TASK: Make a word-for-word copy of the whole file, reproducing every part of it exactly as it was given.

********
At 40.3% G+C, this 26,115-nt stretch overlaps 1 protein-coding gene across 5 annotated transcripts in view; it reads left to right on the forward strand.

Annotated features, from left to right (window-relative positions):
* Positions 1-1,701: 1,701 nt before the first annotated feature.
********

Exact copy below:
At 40.3% G+C, this 26,115-nt stretch overlaps 1 protein-coding gene across 5 annotated transcripts in view; it reads left to right on the forward strand.

Annotated features, from left to right (window-relative positions):
* Positions 1-1,701: 1,701 nt before the first annotated feature.